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By: Erin Brady
In the Journal of Humanistic Psychology article “Gaslighting: How Pathological Labels Can Harm Psychotherapy Clients” by Dr. Madeline Tormoen, it is proposed that improper psychological treatments “can contaminate a psychotherapy relationship when clinicians rely on pathological labels to direct the therapeutic process.” While this practice is still a prominent issue in psychiatry today, numerous records have shown that it was much more prevalent and dangerous when psychiatry was beginning to take shape.
This period of anxiety and abuse is the backdrop for Mélanie Laurent’s The Mad Women’s Ball, an adaptation from the 2019 book of the same name by Victoria Mas. A young socialite named Eugénie (Lou de Laâge) begins to see spirits, which causes her to experience brief panic attacks. When her father learns of her encounters he has her taken away to a psychiatric hospital named Pitié-Salpêtrière in Paris. When Eugénie meets disillusioned nurse Geneviève (Laurent) and confirms that she is not mad like the hospital staff says she is, the two begin to plot her escape.
While stories such as this often fall into trauma porn or melodrama, Laurent is able to tell Eugénie’s story without relying on either. While there are brief scenes of discomfort and abuse sprinkled throughout the film, the director’s framing never seems intrusive – something that is important to balance when tackling stories about institutional exploitation.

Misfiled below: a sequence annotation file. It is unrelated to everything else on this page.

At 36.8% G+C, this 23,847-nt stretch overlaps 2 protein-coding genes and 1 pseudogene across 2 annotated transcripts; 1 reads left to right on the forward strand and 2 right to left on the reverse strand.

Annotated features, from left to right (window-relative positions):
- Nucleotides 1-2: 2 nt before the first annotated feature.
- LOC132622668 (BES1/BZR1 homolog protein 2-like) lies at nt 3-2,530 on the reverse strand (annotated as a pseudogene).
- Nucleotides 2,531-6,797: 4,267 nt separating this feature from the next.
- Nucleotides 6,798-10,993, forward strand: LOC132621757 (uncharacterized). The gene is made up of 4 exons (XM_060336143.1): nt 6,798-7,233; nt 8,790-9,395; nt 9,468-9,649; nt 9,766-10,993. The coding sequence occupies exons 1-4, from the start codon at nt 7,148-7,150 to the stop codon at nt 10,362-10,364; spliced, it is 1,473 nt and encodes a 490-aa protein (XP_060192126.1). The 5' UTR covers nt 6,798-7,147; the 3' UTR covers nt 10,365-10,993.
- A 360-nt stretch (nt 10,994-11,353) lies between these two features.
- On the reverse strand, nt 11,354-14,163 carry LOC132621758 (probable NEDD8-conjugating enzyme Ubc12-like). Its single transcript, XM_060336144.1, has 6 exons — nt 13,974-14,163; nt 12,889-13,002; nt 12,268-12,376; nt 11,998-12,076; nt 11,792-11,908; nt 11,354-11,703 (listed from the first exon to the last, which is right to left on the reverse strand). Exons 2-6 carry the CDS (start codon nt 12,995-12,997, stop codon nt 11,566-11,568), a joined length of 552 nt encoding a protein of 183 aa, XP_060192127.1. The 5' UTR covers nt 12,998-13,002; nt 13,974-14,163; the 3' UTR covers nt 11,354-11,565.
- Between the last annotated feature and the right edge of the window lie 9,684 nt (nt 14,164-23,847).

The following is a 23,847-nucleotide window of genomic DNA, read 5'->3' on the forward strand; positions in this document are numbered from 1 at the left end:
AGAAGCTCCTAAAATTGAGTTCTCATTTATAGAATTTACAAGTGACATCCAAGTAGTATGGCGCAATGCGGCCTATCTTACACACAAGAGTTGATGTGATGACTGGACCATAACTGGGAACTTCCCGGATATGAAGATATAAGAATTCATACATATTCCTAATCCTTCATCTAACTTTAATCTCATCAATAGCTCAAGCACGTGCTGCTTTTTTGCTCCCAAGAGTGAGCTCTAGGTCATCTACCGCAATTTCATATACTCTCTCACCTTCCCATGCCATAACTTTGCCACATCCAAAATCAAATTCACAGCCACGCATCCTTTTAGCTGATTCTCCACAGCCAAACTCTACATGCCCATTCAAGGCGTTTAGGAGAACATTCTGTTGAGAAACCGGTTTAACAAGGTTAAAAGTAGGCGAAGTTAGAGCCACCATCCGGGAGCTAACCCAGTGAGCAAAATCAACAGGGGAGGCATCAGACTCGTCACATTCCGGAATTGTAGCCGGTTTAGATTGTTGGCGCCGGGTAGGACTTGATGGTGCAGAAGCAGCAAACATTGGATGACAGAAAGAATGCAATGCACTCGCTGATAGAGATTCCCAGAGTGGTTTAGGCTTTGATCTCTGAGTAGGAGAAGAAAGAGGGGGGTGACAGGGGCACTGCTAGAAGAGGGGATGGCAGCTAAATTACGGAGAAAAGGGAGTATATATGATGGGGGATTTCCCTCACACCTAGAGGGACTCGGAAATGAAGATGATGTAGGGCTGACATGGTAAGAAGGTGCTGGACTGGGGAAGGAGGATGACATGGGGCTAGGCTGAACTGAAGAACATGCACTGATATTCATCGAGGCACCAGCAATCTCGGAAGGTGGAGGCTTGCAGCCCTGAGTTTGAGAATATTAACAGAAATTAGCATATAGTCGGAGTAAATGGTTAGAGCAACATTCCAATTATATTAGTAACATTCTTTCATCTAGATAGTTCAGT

Laurent is great as always in her role as Geneviève, but it is de Laâge that commands the film with her grounded yet haunting performance. Her range of emotions coupled with her physicality create an investment in her well-being and character. Lomane De Dietrich also gives a standout performance as Eugénie’s ill-fated bed neighbor Louise.
The Mad Women’s Ball is a film that follows the show-don’t-tell rule closely, which might prove tedious for some but fulfilling to others. Sound designers Cyril Moisson, Alexis Place, and Cyril Holtz fill scenes with intense echoes and the screams or laughs of the institutionalized women Eugénie now lives with. In fact, the sound design along with Asaf Avidan’s score will likely remain in your mind long after you watch the film. Nicolas Karakatsanis’ cinematography stands as a highlight as well.
Where the film ultimately falters is in its script. While this could simply be a result of the language barrier between the film’s script and its English translation, some monologues seem to repeat themselves incessantly. This is most prevalent in scenes where Eugénie is relaying the words of the spirits she sees, in which she continues to remark on how much the unseen spirits miss their loved ones. The development behind the seer and her brother Théophile’s (Benjamin Voisin) relationship is also quite awkward and could be a distraction for viewers.
Nevertheless, The Mad Women’s Ball is another engaging feature by Laurent, flaws and all. Even though it takes place over a century ago, its depiction of gaslighting and institutional manipulation is highly relevant for our modern times.
Originally posted on Little White Lies